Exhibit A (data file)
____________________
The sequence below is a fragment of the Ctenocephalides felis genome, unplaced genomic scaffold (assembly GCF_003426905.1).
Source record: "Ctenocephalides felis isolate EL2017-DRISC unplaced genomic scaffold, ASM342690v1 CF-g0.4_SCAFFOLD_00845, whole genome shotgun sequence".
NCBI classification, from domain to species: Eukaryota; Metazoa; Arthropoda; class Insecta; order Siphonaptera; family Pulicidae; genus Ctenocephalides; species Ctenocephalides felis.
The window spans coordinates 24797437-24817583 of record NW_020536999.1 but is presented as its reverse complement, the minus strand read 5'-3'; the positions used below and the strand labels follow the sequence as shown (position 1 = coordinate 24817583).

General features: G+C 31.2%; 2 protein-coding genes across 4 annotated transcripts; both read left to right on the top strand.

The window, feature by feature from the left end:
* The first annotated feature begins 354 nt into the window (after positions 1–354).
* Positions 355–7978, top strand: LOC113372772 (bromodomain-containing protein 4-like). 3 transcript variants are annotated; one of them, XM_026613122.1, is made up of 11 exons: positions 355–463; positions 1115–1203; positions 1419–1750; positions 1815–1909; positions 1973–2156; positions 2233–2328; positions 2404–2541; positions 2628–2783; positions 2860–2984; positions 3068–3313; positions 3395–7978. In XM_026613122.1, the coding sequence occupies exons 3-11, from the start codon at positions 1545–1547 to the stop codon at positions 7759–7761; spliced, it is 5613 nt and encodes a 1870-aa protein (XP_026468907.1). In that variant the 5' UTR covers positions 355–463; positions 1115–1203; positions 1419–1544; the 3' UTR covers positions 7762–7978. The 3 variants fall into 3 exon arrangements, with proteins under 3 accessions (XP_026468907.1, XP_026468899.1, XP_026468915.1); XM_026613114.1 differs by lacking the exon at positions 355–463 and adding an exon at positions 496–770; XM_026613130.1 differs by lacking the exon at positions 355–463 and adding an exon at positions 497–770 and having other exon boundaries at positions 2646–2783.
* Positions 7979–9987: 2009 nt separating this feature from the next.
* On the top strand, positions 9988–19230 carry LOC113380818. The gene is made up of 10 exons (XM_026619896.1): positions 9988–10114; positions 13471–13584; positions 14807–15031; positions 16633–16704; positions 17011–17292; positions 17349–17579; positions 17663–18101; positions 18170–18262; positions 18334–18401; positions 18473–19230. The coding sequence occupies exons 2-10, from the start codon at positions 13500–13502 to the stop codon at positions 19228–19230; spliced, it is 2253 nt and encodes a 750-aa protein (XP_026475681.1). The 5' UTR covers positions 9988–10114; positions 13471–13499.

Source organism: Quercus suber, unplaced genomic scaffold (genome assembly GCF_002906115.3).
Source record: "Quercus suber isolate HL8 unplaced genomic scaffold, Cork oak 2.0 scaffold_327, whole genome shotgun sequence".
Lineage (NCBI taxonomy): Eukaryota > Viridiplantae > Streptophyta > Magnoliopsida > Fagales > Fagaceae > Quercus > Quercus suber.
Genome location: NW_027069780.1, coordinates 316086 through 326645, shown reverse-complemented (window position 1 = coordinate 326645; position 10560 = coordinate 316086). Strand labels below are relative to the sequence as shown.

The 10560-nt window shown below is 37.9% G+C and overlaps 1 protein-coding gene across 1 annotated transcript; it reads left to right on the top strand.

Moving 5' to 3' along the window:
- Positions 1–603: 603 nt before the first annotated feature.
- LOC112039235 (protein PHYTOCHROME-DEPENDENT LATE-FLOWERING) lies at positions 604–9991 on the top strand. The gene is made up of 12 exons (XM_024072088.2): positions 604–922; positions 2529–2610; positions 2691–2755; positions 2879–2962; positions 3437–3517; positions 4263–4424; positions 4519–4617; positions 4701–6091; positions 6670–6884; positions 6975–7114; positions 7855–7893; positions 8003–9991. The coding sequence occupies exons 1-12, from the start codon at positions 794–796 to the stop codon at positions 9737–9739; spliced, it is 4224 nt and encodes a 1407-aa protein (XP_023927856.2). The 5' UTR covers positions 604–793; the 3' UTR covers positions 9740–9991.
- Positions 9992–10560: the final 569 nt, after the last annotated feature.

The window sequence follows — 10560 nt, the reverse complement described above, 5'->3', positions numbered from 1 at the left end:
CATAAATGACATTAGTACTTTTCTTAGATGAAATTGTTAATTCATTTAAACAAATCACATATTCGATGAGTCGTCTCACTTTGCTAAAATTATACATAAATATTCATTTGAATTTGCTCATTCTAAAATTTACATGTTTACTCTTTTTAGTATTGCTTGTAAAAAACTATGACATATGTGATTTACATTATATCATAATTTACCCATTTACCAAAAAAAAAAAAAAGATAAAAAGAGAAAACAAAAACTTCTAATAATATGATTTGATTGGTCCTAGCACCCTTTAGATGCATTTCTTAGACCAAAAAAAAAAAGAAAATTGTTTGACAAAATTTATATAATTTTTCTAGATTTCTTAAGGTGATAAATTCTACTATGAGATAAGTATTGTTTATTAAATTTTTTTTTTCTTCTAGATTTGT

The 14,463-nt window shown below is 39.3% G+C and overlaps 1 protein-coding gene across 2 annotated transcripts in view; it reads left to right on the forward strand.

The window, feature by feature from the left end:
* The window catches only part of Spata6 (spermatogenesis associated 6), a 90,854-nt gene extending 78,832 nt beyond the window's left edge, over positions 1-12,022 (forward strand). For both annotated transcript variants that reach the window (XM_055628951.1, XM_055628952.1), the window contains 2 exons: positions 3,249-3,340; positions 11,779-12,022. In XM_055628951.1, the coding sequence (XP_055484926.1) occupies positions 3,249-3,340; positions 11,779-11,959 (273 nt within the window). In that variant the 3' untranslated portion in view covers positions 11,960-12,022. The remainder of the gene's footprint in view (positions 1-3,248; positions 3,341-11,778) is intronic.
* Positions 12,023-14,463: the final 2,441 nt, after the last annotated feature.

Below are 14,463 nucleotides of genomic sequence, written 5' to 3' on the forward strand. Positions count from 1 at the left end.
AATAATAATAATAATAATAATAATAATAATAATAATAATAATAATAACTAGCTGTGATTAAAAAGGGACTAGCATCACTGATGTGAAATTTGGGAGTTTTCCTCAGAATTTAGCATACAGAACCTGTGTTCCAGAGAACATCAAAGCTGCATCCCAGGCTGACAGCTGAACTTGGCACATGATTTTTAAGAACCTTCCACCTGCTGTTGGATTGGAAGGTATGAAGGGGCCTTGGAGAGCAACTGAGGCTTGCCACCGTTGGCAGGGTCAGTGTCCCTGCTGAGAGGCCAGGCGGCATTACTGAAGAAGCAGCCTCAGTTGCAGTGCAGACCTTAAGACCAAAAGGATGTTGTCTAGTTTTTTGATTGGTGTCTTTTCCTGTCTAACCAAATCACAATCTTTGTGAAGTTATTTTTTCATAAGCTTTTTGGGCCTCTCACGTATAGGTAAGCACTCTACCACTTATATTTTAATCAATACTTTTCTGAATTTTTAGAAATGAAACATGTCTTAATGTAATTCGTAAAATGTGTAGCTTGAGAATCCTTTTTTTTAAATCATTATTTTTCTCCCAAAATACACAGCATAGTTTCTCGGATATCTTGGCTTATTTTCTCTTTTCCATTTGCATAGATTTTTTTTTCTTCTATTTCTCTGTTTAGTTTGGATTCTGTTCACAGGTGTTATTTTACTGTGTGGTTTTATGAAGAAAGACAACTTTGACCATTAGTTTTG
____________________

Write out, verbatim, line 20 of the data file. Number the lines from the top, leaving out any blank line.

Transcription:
The window sequence follows — 10560 nt, the reverse complement described above, 5'->3', positions numbered from 1 at the left end: